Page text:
WASHINGTON – A recent series by The Associated Press illustrating the “widespread” extent of sexual abuse in the nation’s public schools and the failure of those in authority to stop it is a serious wake-up call for the nation say some officials.
“The results are shocking, real and, sadly, not surprising,” said Archbishop Harry J. Flynn of St. Paul and Minneapolis about the three-part AP series on abuse published in late October.
He praised the wire service for doing a “a huge service to the nation by undertaking and publishing this study,” but added that the series alone is “just the first step.”
The archbishop was chairman of what was then the U.S. bishops’ Ad Hoc Committee on Sexual Abuse from 2002-05. In June 2005 the bishops voted to raise the ad hoc body to a standing committee and renamed it the Committee for the Protection of Children and Young People. It is currently chaired by Bishop Gregory M. Aymond of Austin, Texas.
In a column published in the Nov. 1 edition of The Catholic Spirit, his archdiocesan newspaper, Archbishop Flynn said he would like to see a comprehensive study of sexual abuse in public schools similar to the studies conducted by the John Jay College of Criminal Justice for the U.S. Catholic Church.
He also urged the groups that worked with the church after the clergy abuse scandal broke in 2002 to “dedicate their time and resources on the deeply entrenched problem of sexual abuse in our public schools.”
The AP reports were based on a seven-month investigation of school districts in all 50 states. According to the series, more than 2,625 educators lost their teaching credentials or were sanctioned for sexual misconduct from 2001-05.
The report said school districts and individual school officials have done little to address the problem of abuse. It stated that most instances of abuse are not reported and when they are, abusers are often quietly let go to avoid scandal. According to the report, 90 percent of offenders are male.
The stories reveal that although efforts have been made to “stop individual offenders,” there is a “deeply entrenched resistance toward recognizing and fighting abuse.”
“In case after case the AP examined, accusations of inappropriate behavior were dismissed,” it said, referring to legal loopholes that can keep sexual misconduct records of teachers secret and inconsistent methods of reporting abuse in schools across the country.
The report compared the level of abuse in schools to “sex abuse scandals in other institutions” including the Catholic Church. It noted that “clergy abuse is part of the national consciousness after a string of highly publicized cases,” and in comparison, it said abuse in schools, “until now,” has gone largely unnoticed.
“Beyond the horror of individual crimes, the larger shame is that the institutions that govern education have only sporadically addressed a problem that’s been apparent for years,” the report said.
The AP report is extensive, but it did not break the story about abuse in public schools.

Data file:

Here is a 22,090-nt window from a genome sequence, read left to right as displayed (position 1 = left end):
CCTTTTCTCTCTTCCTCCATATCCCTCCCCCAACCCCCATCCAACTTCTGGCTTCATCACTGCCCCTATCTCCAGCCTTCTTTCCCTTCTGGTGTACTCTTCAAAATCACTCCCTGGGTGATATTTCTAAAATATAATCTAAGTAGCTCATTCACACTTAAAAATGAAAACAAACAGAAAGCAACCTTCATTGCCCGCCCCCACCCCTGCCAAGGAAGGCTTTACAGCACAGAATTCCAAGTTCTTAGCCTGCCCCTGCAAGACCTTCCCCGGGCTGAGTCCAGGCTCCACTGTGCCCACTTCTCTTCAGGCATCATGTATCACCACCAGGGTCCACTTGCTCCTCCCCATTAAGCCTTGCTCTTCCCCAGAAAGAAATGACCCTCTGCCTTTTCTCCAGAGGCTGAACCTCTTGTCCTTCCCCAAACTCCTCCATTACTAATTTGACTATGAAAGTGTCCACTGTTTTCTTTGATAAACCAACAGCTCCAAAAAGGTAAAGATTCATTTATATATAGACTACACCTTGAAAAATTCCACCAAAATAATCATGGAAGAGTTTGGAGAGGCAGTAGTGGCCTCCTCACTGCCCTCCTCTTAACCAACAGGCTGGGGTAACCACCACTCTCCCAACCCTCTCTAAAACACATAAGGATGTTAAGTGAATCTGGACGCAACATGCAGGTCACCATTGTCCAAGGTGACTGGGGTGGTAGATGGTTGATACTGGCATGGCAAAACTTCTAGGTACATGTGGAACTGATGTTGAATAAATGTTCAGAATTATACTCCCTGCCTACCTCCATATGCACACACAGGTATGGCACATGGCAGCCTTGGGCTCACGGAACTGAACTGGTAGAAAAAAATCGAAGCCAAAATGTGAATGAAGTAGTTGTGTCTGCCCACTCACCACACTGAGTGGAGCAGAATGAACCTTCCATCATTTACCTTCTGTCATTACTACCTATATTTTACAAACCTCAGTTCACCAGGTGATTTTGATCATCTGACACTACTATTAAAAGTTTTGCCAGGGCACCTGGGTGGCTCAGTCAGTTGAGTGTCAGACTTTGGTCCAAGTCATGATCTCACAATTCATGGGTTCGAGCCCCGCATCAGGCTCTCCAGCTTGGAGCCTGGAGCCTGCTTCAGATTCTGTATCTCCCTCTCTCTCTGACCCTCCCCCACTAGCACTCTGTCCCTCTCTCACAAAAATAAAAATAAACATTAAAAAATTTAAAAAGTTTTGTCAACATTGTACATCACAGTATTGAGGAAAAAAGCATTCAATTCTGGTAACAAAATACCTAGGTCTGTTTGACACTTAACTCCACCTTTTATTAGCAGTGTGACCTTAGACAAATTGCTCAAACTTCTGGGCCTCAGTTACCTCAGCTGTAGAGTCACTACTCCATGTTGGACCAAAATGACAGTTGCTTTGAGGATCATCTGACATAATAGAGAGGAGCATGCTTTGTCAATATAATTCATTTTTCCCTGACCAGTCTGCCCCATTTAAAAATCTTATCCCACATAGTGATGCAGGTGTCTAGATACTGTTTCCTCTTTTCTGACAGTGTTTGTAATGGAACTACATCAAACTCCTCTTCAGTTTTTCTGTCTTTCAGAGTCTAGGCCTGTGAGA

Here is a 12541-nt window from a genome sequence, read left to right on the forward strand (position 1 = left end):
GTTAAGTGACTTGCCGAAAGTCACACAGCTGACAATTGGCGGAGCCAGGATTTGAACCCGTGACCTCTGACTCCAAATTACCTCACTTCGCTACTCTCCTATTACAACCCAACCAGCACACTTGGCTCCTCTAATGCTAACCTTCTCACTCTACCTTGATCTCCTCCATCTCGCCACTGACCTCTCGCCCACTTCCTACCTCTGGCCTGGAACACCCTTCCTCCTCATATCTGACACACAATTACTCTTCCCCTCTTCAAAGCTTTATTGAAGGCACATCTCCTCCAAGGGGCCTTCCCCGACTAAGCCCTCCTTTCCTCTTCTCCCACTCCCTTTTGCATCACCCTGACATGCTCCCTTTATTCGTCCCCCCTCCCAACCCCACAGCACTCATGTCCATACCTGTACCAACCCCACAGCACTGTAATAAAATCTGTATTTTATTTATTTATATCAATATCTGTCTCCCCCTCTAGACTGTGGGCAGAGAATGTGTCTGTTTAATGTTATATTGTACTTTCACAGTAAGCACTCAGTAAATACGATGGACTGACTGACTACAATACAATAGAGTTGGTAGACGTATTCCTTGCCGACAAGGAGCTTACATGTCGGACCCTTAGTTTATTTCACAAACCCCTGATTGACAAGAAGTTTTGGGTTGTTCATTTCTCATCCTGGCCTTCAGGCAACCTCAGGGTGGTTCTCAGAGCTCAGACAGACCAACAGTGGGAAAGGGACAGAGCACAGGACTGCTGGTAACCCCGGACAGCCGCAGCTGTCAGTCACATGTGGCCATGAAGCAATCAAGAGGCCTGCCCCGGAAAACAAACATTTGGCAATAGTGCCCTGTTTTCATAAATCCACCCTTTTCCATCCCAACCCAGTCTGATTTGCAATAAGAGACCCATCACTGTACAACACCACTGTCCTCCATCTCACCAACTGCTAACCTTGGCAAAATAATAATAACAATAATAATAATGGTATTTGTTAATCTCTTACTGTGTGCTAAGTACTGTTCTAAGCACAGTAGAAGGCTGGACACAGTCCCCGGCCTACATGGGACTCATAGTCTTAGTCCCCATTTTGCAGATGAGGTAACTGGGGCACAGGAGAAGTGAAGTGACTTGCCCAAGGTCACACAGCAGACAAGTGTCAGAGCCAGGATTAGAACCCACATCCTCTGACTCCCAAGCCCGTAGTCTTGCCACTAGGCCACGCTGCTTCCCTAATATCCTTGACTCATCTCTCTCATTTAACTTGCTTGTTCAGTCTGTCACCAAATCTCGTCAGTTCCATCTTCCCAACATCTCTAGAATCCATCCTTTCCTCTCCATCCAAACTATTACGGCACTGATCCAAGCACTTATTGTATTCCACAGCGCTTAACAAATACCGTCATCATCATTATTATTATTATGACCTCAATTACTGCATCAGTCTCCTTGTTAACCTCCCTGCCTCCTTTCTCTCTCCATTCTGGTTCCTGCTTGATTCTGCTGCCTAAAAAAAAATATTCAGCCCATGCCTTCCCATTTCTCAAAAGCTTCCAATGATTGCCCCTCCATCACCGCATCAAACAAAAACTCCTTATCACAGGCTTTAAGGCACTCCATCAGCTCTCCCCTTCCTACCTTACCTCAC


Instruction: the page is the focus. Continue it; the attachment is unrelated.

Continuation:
A 2004 report commissioned by the U.S. Department of Education and presented to Congress estimated that almost 10 percent of public school students, about 4.5 million children, have been abused by public school employees or adult volunteers.
The study, “Educator Sexual Misconduct: A Synthesis of Existing Literature,” was prepared by Charol Shakeshaft, when she was a professor at Hofstra University in New York. Currently she is the chair of Educational Leadership at Virginia Commonwealth University.
Shakeshaft told Catholic News Service Oct. 29 that she hoped the AP report would shed more light on sexual abuse in schools, but she also said the data alone cannot make an impact unless it prompts a nationwide focus on eradicating abuse.
Unfortunately, she said she does not see “educational organizations or the federal government lining up to figure out a plan,” to deal with the issue.
Shakeshaft noted that data from her study and the AP report shows that sexual abuse is not an isolated problem within the church as often portrayed in the media.
Teresa Kettelkamp, executive director of the U.S. bishops’ Office of Child and Youth Protection, likewise said the report validates that sexual abuse is a “societal issue.”
“The church has taken an aggressive stance to help children in her care,” in Catholic schools and religious education and parish programs, she said, citing the measures taken since the U.S. bishops adopted the Charter for the Protection of Children and Young People in 2002.
Across the country, in accordance with the charter, safe environment programs require screening for all adults in contact with children and training for adults and children in how to spot abuse and report it.
Richard Dangel, president and CEO of Praesidium, a Texas-based organization that provides abuse-prevention training programs for churches, schools and other organizations that serve children and youths, said that what the Catholic Church has done in recent years to prevent sexual abuse “is astonishing.”
“They have gotten the problem above board, heightened awareness of it and become leaders in prevention,” he said, referring to the required training programs and screening processes for church-sponsored programs.
Dangel told CNS Oct. 31 that although he was not surprised by the AP report, he found it disheartening that so many of the reported abuse incidents could have been prevented.
He said the series echoed what he frequently encounters when abuse cases come to light – “repeated warning signs that go unheeded.”
After abuse cases are publicized, he said people frequently admit that they thought there was something unusual about the way the accused perpetrator behaved.
“Wake up America,” is Dangel’s response. People need to be vigilante, he said, in recognizing warning signs of inappropriate behavior and reporting it.
“The more we can do as a society and culture to get this above board and stop it,” he said, “the better off we’ll be.”